What Happens When One of the Heirs in a Will Dies?

By John Cromwell

When a person plans for their estate, she generally identifies which people she wants to receive her property in her will. However, there are times when a beneficiary named in a will dies before the drafter of the will does. What happens to the property the deceased beneficiary was supposed to receive depends on the will and probate code of the state where the drafter of the will lived.

When a person plans for their estate, she generally identifies which people she wants to receive her property in her will. However, there are times when a beneficiary named in a will dies before the drafter of the will does. What happens to the property the deceased beneficiary was supposed to receive depends on the will and probate code of the state where the drafter of the will lived.

Well Drafted Wills

A well drafted will addresses what should happen to certain property in the estate if the first named beneficiary dies before the drafter of the will. This issue is normally addressed by the will naming an alternative beneficiary. For example, a woman wants to leave her house to her husband. However, she realizes there is a possibility that her husband may die before her and in that set of circumstances she would want the house to go to her daughter. She could include a provision like this in her will: “My house to my husband; if my husband predeceases me or disclaims this property, my house goes to my daughter.” If a will contains such a provision, the property that would have gone to a deceased heir must go to the alternative beneficiary.

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Traditional Response

If a will does not provide for any alternative beneficiary, the law of the state determines who gets the property the deceased heir would have received. In some states, when an heir dies without the will naming an alternative, the gift “lapses.” This means that the property the deceased heir would have received is included with all of the other assets that the will did not specifically transfer to other named beneficiaries. These assets are known as the residuary of the estate. Generally, the will identifies either a beneficiary or beneficiaries who receive the residuary of the estate.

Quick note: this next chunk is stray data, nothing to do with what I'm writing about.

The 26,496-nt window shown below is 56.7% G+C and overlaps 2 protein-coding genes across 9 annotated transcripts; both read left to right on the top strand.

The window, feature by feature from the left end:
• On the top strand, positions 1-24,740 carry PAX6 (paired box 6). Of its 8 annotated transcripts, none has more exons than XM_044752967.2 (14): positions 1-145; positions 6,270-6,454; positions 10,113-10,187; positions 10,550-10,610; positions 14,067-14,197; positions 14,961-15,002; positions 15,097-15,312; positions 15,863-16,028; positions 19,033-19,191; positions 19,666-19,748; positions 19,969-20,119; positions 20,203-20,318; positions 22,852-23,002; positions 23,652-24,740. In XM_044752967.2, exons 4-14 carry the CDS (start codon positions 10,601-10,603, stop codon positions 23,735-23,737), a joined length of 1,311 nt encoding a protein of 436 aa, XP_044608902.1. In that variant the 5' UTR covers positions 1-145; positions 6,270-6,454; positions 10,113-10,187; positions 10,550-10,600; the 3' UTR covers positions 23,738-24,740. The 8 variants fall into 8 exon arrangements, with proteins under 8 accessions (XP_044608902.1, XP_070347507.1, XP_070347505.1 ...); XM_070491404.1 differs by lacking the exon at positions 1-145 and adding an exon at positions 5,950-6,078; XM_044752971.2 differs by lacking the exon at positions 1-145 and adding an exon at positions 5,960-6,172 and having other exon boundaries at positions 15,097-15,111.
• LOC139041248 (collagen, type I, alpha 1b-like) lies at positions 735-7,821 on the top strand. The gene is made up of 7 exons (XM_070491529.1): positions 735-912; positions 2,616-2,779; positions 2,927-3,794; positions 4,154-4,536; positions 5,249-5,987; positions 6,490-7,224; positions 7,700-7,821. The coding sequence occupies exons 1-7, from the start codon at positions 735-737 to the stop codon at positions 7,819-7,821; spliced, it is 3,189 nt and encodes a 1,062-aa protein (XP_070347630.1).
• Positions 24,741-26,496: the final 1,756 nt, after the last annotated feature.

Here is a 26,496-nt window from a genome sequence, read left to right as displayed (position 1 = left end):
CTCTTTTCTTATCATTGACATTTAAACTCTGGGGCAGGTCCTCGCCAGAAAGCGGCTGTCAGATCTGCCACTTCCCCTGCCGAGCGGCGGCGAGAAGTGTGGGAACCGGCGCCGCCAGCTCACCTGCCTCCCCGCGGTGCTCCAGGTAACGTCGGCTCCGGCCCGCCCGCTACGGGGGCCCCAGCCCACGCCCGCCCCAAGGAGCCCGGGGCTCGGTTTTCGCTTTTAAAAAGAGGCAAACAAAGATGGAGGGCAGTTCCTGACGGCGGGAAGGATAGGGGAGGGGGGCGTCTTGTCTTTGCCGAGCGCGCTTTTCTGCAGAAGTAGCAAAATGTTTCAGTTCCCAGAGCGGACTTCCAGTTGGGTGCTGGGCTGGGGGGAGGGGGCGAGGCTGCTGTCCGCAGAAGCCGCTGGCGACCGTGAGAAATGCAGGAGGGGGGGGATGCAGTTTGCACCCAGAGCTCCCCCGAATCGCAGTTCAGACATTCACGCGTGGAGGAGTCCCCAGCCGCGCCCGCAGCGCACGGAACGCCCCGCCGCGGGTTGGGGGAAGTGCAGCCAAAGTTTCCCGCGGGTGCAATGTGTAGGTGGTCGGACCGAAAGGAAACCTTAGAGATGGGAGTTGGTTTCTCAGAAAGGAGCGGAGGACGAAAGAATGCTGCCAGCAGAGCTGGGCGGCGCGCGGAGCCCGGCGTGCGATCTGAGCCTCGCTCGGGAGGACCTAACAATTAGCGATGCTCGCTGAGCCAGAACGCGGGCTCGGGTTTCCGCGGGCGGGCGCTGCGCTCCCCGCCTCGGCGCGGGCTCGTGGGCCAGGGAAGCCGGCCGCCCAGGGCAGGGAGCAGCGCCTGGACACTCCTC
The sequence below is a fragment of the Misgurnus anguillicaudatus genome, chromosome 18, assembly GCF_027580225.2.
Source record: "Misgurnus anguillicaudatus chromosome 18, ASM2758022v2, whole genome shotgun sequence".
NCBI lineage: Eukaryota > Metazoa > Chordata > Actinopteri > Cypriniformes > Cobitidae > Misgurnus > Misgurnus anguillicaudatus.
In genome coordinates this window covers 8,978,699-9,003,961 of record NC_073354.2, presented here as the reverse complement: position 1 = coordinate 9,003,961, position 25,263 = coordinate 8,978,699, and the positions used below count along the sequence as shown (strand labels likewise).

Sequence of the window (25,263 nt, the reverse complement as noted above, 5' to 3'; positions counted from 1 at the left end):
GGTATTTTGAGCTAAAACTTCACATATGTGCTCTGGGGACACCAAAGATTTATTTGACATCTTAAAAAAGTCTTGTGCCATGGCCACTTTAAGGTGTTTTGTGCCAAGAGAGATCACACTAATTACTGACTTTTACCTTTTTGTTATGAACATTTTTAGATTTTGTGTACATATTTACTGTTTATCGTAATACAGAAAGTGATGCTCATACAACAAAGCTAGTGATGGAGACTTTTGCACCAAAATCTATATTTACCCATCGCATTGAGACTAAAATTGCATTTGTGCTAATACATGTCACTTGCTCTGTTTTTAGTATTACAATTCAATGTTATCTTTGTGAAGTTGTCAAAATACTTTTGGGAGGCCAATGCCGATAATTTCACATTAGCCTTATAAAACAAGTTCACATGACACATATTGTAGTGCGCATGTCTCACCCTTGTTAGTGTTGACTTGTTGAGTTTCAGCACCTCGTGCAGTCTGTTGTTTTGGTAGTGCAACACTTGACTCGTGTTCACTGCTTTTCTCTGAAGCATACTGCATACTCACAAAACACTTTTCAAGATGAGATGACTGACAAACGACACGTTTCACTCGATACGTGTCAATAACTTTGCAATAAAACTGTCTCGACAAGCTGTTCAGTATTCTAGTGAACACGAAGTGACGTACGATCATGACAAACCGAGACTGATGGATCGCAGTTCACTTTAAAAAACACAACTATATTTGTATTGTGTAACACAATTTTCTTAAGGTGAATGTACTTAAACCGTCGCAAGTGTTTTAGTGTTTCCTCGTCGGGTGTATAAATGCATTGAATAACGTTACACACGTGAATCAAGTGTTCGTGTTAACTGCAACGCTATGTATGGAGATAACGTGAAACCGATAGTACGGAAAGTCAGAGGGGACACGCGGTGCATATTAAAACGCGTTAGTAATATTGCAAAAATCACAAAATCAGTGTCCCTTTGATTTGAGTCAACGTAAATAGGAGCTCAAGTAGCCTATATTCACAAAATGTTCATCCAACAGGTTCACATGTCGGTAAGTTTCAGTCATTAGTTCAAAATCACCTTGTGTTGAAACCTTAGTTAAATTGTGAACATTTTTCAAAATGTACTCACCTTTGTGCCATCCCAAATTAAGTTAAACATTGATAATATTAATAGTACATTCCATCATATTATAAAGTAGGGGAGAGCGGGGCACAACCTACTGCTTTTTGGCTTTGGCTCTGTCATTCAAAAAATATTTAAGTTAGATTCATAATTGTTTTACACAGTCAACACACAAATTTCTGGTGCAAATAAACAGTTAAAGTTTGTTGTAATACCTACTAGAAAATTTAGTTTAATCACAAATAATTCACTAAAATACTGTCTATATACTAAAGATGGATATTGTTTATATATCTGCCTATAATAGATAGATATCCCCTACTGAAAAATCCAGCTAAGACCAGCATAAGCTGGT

Anti-Lapse Statute

An anti-lapse statute is a provision that prevents property that would have gone to a deceased beneficiary from being included in the residuary of the estate. Generally, for an anti-lapse statute to apply, the deceased beneficiary must be related to the person who made the will. States that have anti-lapse statutes allow the descendants of the predeceased beneficiary to receive the property that would have gone to the heir. For example, Sally left her brother John a car in her will. John has a daughter, Erica. If John dies before Sally, and Sally doesn’t change her will, Erica would get the car if there is an anti-lapse statute.

Different Anti-Lapse Standards

Anti-lapse statues may have varying degrees of applicability, depending on the state. For example, some states may only protect bequests that were made to children or grandchildren of the drafter of the will; property that was left to any other deceased beneficiary would be included in the residuary of the estate. More expansive anti-lapse statutes protect assets that were given to any beneficiary that was related to the will drafter by blood or adoption. This would include siblings, nieces or uncles.

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What If a Will Is Written Before a Grandchild Is Born?

References

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